Religious Belief in the Year 2100
By Gina A. Bellofatto
Projecting religious populations around the globe to 2100 first requires a nod to trends over the previous 200 years. In 1910, those imagining the future of religion generally had a positive outlook, with many believing that religion was an unchallenged fact of life that would continue on for generations to come.
In one sense, this conviction was incorrect, as the world was, by percentage, less religious in 2012 than in 1900. In 1900, 99.8% of the world’s population belonged to a religious tradition and 0.2% were unaffiliated (agnostic or atheist). The year 2012 marked a drop in the world’s religious population to 88.2% and a rise of unaffiliated populations to 11.8%.
In 2100, however, the world will likely be only 9% unaffiliated—more religious than in 2012. The peak of the unaffiliated was in 1970 at around 20%, largely due to the influence of European communism. Since communism’s collapse, religion has been experiencing resurgence that will likely continue beyond 2100.
All the world’s religions are poised to have enormous numeric growth (with the exceptions of tribal religions and Chinese folk-religion), as well as geographic spread with the continuation of migration trends. Adherents of the world’s religions—perhaps particularly Muslims, Hindus, and Buddhists—will continue to settle in the formerly Christian and ever-expanding cities of Europe and North America, causing increases of religious pluralism in these areas.
Christians and Muslims together will encompass two-thirds of the global population—more than 7 billion individuals. In 2100, the majority of the world’s 11.6 billion residents will be adherents of religious traditions.
A child born in 2012 begins his life in a religious world, and when he reaches 88 years of age in 2100, that reality will be even more intensified. No matter what religious tradition he belongs to, if any, he will be immersed in a world populated by the religious and defined by an increasing plurality of theologies, spiritualities, and worldviews, all living at his doorstep.
While this kind of crowded ideological marketplace has the potential for cultural clashes and conflict, it could alternatively serve as an impetus for a new spirit of tolerance and community: Living in a shared, increasingly global society compels people to realize their commonalities and shared interests even in the face of differences in creed.About the author:
Gina Bellofatto is a research associate at the Center for the Study of Global Christianity at Gordon-Conwell Theological Seminary in South Hamilton, Massachusetts, and a doctoral student studying world religions and international religious demography at Boston University’s School of Theology.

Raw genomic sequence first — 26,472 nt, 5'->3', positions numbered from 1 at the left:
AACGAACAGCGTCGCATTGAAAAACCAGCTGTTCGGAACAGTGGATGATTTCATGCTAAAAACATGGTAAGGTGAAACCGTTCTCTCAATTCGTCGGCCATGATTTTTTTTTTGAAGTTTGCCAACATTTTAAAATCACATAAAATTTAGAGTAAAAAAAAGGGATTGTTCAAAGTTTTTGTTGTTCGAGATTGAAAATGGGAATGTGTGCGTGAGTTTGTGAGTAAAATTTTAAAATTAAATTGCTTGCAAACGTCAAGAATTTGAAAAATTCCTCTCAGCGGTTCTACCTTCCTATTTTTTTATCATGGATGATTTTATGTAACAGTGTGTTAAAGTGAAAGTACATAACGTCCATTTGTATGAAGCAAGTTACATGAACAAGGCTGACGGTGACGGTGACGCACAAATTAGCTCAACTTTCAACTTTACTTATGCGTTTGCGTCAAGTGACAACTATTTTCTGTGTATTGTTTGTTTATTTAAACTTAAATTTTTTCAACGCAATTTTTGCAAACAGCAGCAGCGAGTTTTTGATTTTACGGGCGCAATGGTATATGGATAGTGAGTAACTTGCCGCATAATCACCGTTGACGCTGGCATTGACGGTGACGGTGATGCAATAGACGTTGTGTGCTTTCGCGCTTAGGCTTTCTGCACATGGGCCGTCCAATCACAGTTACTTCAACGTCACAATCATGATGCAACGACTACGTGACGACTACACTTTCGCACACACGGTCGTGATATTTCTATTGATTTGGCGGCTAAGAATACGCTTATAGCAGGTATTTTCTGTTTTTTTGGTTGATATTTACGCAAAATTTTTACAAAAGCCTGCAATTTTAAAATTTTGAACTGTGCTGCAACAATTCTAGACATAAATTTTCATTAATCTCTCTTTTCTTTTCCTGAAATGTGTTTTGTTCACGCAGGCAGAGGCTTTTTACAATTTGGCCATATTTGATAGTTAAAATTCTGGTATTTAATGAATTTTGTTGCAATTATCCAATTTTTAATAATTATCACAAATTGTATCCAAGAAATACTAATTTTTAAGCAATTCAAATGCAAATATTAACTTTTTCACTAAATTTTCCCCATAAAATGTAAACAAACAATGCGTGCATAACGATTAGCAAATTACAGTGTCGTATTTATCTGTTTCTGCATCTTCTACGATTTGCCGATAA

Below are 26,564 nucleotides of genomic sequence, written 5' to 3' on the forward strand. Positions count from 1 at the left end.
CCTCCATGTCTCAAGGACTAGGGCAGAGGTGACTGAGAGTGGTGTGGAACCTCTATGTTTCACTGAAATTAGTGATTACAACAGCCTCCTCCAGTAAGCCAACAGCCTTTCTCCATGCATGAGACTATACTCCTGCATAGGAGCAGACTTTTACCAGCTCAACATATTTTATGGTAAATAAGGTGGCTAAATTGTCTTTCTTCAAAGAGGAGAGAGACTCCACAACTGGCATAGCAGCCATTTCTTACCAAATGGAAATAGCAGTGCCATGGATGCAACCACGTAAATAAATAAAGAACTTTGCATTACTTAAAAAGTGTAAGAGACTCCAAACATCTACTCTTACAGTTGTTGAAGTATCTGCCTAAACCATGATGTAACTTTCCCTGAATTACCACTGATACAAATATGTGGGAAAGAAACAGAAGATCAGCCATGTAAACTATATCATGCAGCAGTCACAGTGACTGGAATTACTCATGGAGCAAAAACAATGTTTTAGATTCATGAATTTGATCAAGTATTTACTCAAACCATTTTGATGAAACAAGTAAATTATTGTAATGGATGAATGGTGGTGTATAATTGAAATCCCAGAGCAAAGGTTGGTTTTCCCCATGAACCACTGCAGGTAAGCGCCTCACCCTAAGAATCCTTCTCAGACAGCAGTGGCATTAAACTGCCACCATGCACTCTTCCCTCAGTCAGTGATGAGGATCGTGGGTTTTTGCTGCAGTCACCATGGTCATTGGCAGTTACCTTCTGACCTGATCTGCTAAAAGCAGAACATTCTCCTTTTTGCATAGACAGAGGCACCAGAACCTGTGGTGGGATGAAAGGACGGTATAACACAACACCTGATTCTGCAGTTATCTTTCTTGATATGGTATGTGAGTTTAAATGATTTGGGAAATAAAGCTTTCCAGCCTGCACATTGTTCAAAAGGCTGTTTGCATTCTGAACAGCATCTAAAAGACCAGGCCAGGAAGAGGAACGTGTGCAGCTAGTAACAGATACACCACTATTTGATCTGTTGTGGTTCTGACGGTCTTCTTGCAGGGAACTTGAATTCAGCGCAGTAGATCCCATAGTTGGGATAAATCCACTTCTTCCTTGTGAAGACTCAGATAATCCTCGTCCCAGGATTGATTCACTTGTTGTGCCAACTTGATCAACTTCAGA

Free Email Newsletter
To sign up for Futurist Update, our free monthly email newsletter, enter your email in the box below and click Save.
Climate change is threatening the credit rating of nations. Standard & Poor's has indicated that the credit ratings of 128 nations are at risk. S&P sees climate change as a more challenging problem than the changing demographics of our human population from aging in the Developed World to surging population in Developing Nations.
Without the ocean Earth would be a pretty inhospitable place even though we lie within our Sun's Goldilocks Zone. Those of you who live by the ocean can probably figure out why that is the case. You see the ocean is a temperature moderator and a heat transport mechanism that evens out the climate across the planet.
The horror of 298 lives snuffed out by a missile is reverberating around the planet this week after last Thursday's downing of a Malaysian Airlines Boeing 777. How could missile technology meant to shoot down warplanes get used to destroy a civilian aircraft?
I remain skeptical about the economics of industrial technologies for carbon capture. Almost every project started has been heavily subsidized by government. But for the operators without government subsidy there seems to be no return on investment. First of all, all existing industrial carbon capture technologies are expensive to implement.
On a recent driving trip, my wife and I became immersed in the audio version of one of Tom Clancy’s last novels, titled “Threat Vector.” Without giving away too much of the plot, a Chinese super-geek villain has hatched a plan to hack into our most secure networks and blackmail people with their darkest secrets to subversively cause chaos and disruption for the American government.
If you work for the post office these days then you already have an inkling of what the 21st century will do to many jobs. Texting, email, and mobile connectivity have forever altered the way we communicate. How many of us still write letters on paper and mail them?
Some of you who know me personally know that in my formative years I started studying geophysics in university before a physical accident laid me up for more than a year and I in an epiphany changed my major to Islamic Studies and Medieval History. So I was both a science and history nerd all at the same time. Well nothing has changed.
The government in South Korea is organizing its manufacturing sector along with academics and ministries to tackle and develop 3D printing as an economic opportunity. Rather than rely on the hits and misses of free enterprise, the South Korean leadership is directing all interested players within the country to come up with a roadmap that will lead to innovation in manufacturing and the creation of new jobs.